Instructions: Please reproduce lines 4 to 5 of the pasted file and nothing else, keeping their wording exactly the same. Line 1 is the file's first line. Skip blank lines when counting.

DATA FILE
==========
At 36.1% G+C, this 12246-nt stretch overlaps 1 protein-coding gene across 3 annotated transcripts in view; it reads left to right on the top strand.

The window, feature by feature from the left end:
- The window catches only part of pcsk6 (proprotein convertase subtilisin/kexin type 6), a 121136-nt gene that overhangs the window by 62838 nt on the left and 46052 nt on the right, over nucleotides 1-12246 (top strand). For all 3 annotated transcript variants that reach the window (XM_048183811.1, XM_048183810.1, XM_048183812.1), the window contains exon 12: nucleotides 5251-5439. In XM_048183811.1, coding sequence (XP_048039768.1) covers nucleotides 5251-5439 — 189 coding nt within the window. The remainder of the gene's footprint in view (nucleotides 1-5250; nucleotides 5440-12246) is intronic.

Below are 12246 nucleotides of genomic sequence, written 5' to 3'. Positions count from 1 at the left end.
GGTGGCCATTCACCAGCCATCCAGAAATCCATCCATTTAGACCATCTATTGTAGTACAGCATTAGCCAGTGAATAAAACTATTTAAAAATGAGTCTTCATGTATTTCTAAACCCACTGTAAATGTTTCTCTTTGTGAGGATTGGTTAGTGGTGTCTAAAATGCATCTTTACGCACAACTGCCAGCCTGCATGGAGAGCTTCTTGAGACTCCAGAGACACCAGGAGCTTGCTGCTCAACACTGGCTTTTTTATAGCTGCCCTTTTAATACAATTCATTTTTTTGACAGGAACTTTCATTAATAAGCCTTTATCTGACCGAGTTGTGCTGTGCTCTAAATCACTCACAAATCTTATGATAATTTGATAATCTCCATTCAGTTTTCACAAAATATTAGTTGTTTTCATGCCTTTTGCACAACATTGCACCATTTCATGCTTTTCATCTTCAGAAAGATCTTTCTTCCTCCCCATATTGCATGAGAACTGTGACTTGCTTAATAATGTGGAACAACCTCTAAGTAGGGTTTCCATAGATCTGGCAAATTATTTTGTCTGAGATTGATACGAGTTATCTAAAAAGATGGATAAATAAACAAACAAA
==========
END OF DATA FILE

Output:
Below are 12246 nucleotides of genomic sequence, written 5' to 3'. Positions count from 1 at the left end.
GGTGGCCATTCACCAGCCATCCAGAAATCCATCCATTTAGACCATCTATTGTAGTACAGCATTAGCCAGTGAATAAAACTATTTAAAAATGAGTCTTCATGTATTTCTAAACCCACTGTAAATGTTTCTCTTTGTGAGGATTGGTTAGTGGTGTCTAAAATGCATCTTTACGCACAACTGCCAGCCTGCATGGAGAGCTTCTTGAGACTCCAGAGACACCAGGAGCTTGCTGCTCAACACTGGCTTTTTTATAGCTGCCCTTTTAATACAATTCATTTTTTTGACAGGAACTTTCATTAATAAGCCTTTATCTGACCGAGTTGTGCTGTGCTCTAAATCACTCACAAATCTTATGATAATTTGATAATCTCCATTCAGTTTTCACAAAATATTAGTTGTTTTCATGCCTTTTGCACAACATTGCACCATTTCATGCTTTTCATCTTCAGAAAGATCTTTCTTCCTCCCCATATTGCATGAGAACTGTGACTTGCTTAATAATGTGGAACAACCTCTAAGTAGGGTTTCCATAGATCTGGCAAATTATTTTGTCTGAGATTGATACGAGTTATCTAAAAAGATGGATAAATAAACAAACAAA